Radiographic examination shows air in the knee joint. An open joint injury should be suspected whenever there is a laceration, puncture wound, or other wound that occurs in close proximity to a joint. Missed diagnosis of an open joint injury can lead to a septic joint and, ultimately, major morbidity.

The first step in detecting an open joint injury is to perform radiographic imaging to evaluate for possible fracture, presence of a foreign body, or intra-articular air. If the imaging shows air in the joint, no further testing is needed.  If the imaging does not show air, the typical next step is injection of saline with methylene blue to distend the joint capsule in order to identify a leak in the wound. However, the injection and procedure are quite painful and may cause a septic joint. Computed tomographic (CT) scan of the joint may be more sensitive than joint injection. Risk associated with imaging is minimal; therefore, it can be argued that CT should be the current standard of care and joint injection should be abandoned.

If there is evidence of an open joint injury on imaging, treatment should include orthopedic consultation, joint irrigation, and intravenous antibiotics. Injuries to large joints are usually irrigated in the operating room, but those involving smaller joints such as fingers can often be managed without invasive surgery.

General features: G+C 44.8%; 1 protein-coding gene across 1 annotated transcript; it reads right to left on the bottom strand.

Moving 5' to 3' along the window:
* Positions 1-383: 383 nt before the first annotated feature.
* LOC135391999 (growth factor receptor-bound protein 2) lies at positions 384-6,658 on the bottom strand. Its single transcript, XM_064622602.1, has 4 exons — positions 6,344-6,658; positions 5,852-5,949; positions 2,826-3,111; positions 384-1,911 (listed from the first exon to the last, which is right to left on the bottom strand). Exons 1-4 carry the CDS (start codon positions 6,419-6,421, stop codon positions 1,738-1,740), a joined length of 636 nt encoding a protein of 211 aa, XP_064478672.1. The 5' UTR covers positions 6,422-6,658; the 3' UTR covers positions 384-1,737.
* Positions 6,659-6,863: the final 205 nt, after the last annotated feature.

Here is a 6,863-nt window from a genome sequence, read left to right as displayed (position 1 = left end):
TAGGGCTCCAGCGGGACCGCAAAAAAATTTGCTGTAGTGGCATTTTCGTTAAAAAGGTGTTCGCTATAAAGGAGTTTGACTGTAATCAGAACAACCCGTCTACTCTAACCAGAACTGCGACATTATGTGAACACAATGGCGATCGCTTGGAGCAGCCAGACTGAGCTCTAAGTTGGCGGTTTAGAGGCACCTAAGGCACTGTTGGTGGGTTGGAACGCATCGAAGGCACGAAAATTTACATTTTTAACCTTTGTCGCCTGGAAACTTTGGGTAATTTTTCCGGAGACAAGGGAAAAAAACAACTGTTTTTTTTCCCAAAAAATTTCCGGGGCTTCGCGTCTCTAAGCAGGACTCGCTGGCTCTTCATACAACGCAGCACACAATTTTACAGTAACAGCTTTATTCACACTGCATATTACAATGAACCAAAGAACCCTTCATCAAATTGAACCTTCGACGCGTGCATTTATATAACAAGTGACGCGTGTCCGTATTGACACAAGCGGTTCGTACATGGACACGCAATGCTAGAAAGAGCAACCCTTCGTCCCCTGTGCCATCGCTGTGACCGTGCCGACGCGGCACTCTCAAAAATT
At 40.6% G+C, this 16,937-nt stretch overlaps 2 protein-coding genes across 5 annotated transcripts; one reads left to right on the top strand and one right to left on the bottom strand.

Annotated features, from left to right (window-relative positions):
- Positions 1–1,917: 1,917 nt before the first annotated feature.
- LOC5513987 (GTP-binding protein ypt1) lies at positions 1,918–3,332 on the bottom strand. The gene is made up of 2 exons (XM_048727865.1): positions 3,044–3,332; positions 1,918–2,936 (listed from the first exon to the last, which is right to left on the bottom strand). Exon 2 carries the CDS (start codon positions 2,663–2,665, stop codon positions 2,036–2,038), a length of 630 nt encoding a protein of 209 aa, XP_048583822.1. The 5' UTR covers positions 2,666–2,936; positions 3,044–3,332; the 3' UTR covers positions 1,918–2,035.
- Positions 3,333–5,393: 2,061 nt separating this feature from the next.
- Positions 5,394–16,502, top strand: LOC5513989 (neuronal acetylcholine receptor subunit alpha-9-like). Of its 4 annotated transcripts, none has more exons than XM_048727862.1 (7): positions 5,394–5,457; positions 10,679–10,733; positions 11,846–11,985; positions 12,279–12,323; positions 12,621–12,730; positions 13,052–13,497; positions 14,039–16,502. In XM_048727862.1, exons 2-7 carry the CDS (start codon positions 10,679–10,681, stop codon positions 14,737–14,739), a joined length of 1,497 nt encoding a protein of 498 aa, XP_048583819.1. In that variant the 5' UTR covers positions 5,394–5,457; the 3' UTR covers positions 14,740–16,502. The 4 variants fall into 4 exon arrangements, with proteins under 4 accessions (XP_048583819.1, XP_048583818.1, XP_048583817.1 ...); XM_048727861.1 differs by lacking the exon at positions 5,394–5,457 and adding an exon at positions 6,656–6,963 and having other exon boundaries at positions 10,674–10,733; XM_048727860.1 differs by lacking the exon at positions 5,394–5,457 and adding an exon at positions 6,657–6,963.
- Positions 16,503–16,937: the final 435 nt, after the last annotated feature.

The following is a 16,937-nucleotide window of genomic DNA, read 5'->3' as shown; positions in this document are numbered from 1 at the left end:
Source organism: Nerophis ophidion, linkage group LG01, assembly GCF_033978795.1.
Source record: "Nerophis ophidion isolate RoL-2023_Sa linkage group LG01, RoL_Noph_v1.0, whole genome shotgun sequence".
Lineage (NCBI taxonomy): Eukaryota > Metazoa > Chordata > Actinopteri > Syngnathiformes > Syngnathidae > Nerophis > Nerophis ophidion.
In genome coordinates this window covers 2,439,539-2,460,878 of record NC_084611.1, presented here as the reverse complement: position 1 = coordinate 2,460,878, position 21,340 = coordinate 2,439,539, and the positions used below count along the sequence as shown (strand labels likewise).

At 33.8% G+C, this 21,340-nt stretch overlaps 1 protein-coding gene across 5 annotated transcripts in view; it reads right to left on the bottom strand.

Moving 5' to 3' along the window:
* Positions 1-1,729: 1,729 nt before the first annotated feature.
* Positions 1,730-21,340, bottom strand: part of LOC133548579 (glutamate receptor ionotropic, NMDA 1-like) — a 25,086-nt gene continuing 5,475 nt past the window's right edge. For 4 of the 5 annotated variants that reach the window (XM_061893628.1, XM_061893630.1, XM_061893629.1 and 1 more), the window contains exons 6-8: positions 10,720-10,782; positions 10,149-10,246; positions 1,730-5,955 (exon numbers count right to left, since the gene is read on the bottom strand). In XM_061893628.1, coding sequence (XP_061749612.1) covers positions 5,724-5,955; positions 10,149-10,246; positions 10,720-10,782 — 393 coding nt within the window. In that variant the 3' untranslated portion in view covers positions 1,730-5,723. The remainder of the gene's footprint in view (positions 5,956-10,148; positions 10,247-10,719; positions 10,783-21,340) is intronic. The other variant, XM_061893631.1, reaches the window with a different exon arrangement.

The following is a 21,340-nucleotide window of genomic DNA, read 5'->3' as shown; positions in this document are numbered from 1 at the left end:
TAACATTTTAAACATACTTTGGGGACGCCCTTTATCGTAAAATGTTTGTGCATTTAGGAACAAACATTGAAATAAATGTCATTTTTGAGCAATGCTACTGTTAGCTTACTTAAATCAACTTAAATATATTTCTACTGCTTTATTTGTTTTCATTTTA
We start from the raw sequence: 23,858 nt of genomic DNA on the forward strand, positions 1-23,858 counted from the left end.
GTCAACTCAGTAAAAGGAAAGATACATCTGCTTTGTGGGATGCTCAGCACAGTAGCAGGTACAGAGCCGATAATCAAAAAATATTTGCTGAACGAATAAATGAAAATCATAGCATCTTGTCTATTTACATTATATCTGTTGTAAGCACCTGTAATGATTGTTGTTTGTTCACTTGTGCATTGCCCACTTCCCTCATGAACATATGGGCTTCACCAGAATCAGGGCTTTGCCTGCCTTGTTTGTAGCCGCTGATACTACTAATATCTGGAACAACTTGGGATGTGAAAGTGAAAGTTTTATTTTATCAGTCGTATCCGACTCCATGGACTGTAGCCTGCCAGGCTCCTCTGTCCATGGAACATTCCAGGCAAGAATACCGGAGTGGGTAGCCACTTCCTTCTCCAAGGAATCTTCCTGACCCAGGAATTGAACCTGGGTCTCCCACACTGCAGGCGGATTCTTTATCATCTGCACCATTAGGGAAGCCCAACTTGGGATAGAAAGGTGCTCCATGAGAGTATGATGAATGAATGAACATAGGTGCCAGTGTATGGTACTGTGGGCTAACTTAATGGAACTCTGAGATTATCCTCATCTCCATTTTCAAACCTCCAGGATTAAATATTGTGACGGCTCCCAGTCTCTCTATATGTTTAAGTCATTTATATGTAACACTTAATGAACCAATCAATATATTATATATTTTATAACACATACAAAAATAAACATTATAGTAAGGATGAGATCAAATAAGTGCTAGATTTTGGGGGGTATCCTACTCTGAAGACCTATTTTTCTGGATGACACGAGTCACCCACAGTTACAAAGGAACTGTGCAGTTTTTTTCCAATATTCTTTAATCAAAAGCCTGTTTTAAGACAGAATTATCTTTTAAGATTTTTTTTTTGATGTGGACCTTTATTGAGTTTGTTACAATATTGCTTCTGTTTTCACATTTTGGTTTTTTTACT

Table. Open Joint Injury

DescriptionAny deep laceration near a joint
Diagnosis• Air in joint on radiographic or computed tomographic (CT) imaging
• Saline load test with methylene blue (less sensitive than CT)
Treatment (large joints)• Irrigation and debridement in the operating room
• Intravenous cefazolin 1 g every 8 hours for 2-3 days
Treatment (small joints)• Irrigation and intravenous cefazolin 1 g in the emergency department
• Discharge with oral cefazolin prescription and daily wound checks

Brady Pregerson, MD, is an emergency physician at Cedars-Sinai Medical Center in Los Angeles and at Tri-City Medical Center in Oceanside, California.


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Reference

Pregerson DB. Orthopedics: basics and open injuries. In: Emergency Medicine 1-Minute Consult Pocketbook. http://www.erpocketbooks.com/emergency_medicine_reference_books/quick-essentials-emergency-medicine/. 2017;5.